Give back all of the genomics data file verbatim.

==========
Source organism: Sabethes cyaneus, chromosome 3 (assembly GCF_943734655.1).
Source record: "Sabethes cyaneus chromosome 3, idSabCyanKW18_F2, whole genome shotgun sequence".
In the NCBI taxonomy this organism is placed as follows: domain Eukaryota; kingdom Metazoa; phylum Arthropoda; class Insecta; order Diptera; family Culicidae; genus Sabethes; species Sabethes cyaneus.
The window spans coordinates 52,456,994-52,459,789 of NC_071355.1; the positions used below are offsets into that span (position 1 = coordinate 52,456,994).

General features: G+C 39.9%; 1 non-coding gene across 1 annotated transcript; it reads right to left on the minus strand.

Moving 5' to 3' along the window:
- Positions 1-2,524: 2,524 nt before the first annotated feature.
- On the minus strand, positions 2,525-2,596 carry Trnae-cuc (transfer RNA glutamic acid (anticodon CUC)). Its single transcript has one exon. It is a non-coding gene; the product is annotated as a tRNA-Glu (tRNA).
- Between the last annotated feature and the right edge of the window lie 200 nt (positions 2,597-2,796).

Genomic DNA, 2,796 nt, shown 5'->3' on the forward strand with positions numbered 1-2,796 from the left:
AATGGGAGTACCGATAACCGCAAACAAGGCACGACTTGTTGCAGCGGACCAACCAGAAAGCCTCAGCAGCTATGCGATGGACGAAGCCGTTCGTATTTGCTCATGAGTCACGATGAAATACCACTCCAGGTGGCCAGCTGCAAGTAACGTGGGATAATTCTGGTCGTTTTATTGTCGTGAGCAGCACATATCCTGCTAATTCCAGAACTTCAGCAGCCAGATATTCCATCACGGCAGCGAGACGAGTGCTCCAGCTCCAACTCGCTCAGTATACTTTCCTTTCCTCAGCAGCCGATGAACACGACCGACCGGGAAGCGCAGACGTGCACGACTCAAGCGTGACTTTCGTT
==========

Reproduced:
Source organism: Sabethes cyaneus, chromosome 3 (assembly GCF_943734655.1).
Source record: "Sabethes cyaneus chromosome 3, idSabCyanKW18_F2, whole genome shotgun sequence".
In the NCBI taxonomy this organism is placed as follows: domain Eukaryota; kingdom Metazoa; phylum Arthropoda; class Insecta; order Diptera; family Culicidae; genus Sabethes; species Sabethes cyaneus.
The window spans coordinates 52,456,994-52,459,789 of NC_071355.1; the positions used below are offsets into that span (position 1 = coordinate 52,456,994).

General features: G+C 39.9%; 1 non-coding gene across 1 annotated transcript; it reads right to left on the minus strand.

Moving 5' to 3' along the window:
- Positions 1-2,524: 2,524 nt before the first annotated feature.
- On the minus strand, positions 2,525-2,596 carry Trnae-cuc (transfer RNA glutamic acid (anticodon CUC)). Its single transcript has one exon. It is a non-coding gene; the product is annotated as a tRNA-Glu (tRNA).
- Between the last annotated feature and the right edge of the window lie 200 nt (positions 2,597-2,796).

Genomic DNA, 2,796 nt, shown 5'->3' on the forward strand with positions numbered 1-2,796 from the left:
AATGGGAGTACCGATAACCGCAAACAAGGCACGACTTGTTGCAGCGGACCAACCAGAAAGCCTCAGCAGCTATGCGATGGACGAAGCCGTTCGTATTTGCTCATGAGTCACGATGAAATACCACTCCAGGTGGCCAGCTGCAAGTAACGTGGGATAATTCTGGTCGTTTTATTGTCGTGAGCAGCACATATCCTGCTAATTCCAGAACTTCAGCAGCCAGATATTCCATCACGGCAGCGAGACGAGTGCTCCAGCTCCAACTCGCTCAGTATACTTTCCTTTCCTCAGCAGCCGATGAACACGACCGACCGGGAAGCGCAGACGTGCACGACTCAAGCGTGACTTTCGTT